WHAT'S THE EVIDENCE SO FAR?

We studied the effect of negative rates in five different countries, drawing some conclusions on their effect on financial markets, bank deposits, lending rates and volumes, and macro variables, such as growth and inflation. Our universe includes: Denmark (which first brought the policy rate into negative territory in July 2012), Eurozone (June 2014), Switzerland (December 2014), Sweden (February 2015) and Japan (January 2016). We found that:

  • The policy has been successful in easing financial market conditions so far. Negative policy rates (figure 1) have led to a fall in both short-term and long-term market rates, with 2-year and 10-year government bond yields on average declining roughly as much as policy rates (figure 2). However, the policy looks to have had mixed impact on countries' currencies: while the euro and Swedish krona underperformed, the yen and the Swiss franc appreciated (figure 3). The policy also had a positive impact on risk assets, with stock prices on average rising, although this result is skewed by a significant rise in Denmark. Importantly, bank equity prices have suffered in the negative rate environment, challenging the sustainability of any improvements in financial conditions.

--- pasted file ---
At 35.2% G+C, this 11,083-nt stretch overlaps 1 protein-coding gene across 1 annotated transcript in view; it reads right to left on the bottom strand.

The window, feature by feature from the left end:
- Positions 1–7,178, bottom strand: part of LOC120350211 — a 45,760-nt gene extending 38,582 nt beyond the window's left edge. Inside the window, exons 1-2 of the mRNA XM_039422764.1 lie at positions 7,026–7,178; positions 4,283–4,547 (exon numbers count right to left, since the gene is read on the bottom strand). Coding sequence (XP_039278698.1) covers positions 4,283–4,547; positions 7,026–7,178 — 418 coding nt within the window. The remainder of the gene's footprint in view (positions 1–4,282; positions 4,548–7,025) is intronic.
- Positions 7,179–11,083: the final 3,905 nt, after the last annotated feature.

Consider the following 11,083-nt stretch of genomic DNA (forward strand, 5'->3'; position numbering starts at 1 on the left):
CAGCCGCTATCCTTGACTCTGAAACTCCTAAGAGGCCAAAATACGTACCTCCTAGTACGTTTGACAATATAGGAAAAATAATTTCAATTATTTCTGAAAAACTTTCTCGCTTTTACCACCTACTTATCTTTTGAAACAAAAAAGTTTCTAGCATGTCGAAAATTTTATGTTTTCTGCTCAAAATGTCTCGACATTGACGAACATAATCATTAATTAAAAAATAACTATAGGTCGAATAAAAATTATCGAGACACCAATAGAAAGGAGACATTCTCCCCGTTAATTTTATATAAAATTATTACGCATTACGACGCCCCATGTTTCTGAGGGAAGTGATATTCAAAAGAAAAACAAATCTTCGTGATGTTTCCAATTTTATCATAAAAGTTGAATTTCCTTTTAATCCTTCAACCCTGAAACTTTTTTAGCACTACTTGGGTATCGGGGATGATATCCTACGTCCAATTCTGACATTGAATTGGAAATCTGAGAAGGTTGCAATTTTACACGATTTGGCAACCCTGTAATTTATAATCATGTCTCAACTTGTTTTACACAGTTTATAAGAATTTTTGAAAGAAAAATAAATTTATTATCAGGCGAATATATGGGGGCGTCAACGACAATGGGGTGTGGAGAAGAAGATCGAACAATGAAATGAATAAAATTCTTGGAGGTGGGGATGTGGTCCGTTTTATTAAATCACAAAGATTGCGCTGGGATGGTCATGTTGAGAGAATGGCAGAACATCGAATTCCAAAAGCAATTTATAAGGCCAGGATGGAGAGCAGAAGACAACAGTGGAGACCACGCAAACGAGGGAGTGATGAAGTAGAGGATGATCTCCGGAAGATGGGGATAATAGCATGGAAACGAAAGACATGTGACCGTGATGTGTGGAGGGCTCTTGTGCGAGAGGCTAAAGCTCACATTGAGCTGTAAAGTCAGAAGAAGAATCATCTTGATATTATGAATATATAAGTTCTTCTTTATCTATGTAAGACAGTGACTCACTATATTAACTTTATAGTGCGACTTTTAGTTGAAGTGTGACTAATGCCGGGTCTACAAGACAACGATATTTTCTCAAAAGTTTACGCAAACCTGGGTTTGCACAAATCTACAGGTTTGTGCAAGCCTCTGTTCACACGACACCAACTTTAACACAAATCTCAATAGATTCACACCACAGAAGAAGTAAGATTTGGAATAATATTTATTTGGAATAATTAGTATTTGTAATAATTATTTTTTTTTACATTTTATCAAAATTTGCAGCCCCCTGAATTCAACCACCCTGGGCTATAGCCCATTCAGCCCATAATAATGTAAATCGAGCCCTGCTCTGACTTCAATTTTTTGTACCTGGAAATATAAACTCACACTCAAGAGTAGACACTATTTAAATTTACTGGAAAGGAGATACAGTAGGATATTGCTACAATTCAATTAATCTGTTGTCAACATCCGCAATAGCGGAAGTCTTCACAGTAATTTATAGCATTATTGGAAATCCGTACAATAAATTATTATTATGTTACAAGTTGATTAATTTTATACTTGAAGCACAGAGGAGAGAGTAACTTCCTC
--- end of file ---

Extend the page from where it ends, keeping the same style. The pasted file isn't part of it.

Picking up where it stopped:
• The impact on bank lending conditions appears to have been positive. On balance, banks have lowered household and corporate deposit rates, though by less than the policy rate, while lowering lending rates roughly as much as the policy rate. On average, financial institutions have increased the pace of loan creation (figure 4), especially in the Eurozone, albeit from a low starting level.
  • The macro impact seems to have been positive, but modest. While the policy has been associated with stronger growth (figure 5), the dispersion of outcomes has been high. On the other hand, the policy appears to have been unsuccessful in lifting inflation (figure 6) and inflation expectations. In this regard, we note the European Central Bank's (ECB) analysis that negative rate policy has had the least impact on growth and inflation relative to the other easing measures it has implemented recently.